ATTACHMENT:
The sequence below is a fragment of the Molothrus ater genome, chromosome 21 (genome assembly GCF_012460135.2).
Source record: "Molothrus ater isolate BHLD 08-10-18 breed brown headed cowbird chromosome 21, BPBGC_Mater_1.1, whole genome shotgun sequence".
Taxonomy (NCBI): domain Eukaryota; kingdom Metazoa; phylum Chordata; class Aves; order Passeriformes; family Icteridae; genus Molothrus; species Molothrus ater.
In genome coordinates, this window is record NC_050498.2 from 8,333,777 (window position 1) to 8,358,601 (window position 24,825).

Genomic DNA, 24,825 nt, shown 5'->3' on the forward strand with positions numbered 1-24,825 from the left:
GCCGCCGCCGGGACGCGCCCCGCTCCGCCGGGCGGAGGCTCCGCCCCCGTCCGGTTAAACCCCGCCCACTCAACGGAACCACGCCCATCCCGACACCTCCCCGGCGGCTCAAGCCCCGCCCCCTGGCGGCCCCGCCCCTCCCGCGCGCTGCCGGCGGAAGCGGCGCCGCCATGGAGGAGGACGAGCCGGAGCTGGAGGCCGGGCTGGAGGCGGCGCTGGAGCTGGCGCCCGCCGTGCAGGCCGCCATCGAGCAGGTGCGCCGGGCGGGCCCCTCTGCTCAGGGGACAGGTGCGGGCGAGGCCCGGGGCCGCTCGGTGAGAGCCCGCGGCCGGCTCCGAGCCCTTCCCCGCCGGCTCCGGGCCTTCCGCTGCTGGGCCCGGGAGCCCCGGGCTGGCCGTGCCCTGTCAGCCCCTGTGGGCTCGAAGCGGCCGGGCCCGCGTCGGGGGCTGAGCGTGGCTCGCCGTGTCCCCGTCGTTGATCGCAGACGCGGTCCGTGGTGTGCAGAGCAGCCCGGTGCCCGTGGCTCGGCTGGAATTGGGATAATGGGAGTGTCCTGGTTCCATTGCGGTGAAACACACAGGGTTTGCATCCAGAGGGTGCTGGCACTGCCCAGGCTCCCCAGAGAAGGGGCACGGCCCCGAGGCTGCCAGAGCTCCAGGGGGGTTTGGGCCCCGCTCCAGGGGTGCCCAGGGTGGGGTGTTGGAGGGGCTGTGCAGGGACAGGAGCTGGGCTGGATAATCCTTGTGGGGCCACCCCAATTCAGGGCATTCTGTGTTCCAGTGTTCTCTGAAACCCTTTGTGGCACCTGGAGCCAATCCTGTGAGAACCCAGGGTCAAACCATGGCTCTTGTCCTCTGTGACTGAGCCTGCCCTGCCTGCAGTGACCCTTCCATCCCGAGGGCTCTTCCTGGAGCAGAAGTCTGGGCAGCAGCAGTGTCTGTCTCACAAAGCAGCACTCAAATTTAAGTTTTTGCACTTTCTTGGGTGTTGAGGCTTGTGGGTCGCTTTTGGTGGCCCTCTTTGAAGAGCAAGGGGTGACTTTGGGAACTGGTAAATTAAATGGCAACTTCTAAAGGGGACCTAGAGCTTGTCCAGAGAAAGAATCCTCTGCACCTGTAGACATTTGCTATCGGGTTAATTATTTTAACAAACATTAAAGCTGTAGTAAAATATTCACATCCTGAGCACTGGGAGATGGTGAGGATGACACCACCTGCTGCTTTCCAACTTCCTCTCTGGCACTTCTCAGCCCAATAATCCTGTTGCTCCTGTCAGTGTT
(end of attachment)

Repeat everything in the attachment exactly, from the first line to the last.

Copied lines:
The sequence below is a fragment of the Molothrus ater genome, chromosome 21 (genome assembly GCF_012460135.2).
Source record: "Molothrus ater isolate BHLD 08-10-18 breed brown headed cowbird chromosome 21, BPBGC_Mater_1.1, whole genome shotgun sequence".
Taxonomy (NCBI): domain Eukaryota; kingdom Metazoa; phylum Chordata; class Aves; order Passeriformes; family Icteridae; genus Molothrus; species Molothrus ater.
In genome coordinates, this window is record NC_050498.2 from 8,333,777 (window position 1) to 8,358,601 (window position 24,825).

Genomic DNA, 24,825 nt, shown 5'->3' on the forward strand with positions numbered 1-24,825 from the left:
GCCGCCGCCGGGACGCGCCCCGCTCCGCCGGGCGGAGGCTCCGCCCCCGTCCGGTTAAACCCCGCCCACTCAACGGAACCACGCCCATCCCGACACCTCCCCGGCGGCTCAAGCCCCGCCCCCTGGCGGCCCCGCCCCTCCCGCGCGCTGCCGGCGGAAGCGGCGCCGCCATGGAGGAGGACGAGCCGGAGCTGGAGGCCGGGCTGGAGGCGGCGCTGGAGCTGGCGCCCGCCGTGCAGGCCGCCATCGAGCAGGTGCGCCGGGCGGGCCCCTCTGCTCAGGGGACAGGTGCGGGCGAGGCCCGGGGCCGCTCGGTGAGAGCCCGCGGCCGGCTCCGAGCCCTTCCCCGCCGGCTCCGGGCCTTCCGCTGCTGGGCCCGGGAGCCCCGGGCTGGCCGTGCCCTGTCAGCCCCTGTGGGCTCGAAGCGGCCGGGCCCGCGTCGGGGGCTGAGCGTGGCTCGCCGTGTCCCCGTCGTTGATCGCAGACGCGGTCCGTGGTGTGCAGAGCAGCCCGGTGCCCGTGGCTCGGCTGGAATTGGGATAATGGGAGTGTCCTGGTTCCATTGCGGTGAAACACACAGGGTTTGCATCCAGAGGGTGCTGGCACTGCCCAGGCTCCCCAGAGAAGGGGCACGGCCCCGAGGCTGCCAGAGCTCCAGGGGGGTTTGGGCCCCGCTCCAGGGGTGCCCAGGGTGGGGTGTTGGAGGGGCTGTGCAGGGACAGGAGCTGGGCTGGATAATCCTTGTGGGGCCACCCCAATTCAGGGCATTCTGTGTTCCAGTGTTCTCTGAAACCCTTTGTGGCACCTGGAGCCAATCCTGTGAGAACCCAGGGTCAAACCATGGCTCTTGTCCTCTGTGACTGAGCCTGCCCTGCCTGCAGTGACCCTTCCATCCCGAGGGCTCTTCCTGGAGCAGAAGTCTGGGCAGCAGCAGTGTCTGTCTCACAAAGCAGCACTCAAATTTAAGTTTTTGCACTTTCTTGGGTGTTGAGGCTTGTGGGTCGCTTTTGGTGGCCCTCTTTGAAGAGCAAGGGGTGACTTTGGGAACTGGTAAATTAAATGGCAACTTCTAAAGGGGACCTAGAGCTTGTCCAGAGAAAGAATCCTCTGCACCTGTAGACATTTGCTATCGGGTTAATTATTTTAACAAACATTAAAGCTGTAGTAAAATATTCACATCCTGAGCACTGGGAGATGGTGAGGATGACACCACCTGCTGCTTTCCAACTTCCTCTCTGGCACTTCTCAGCCCAATAATCCTGTTGCTCCTGTCAGTGTT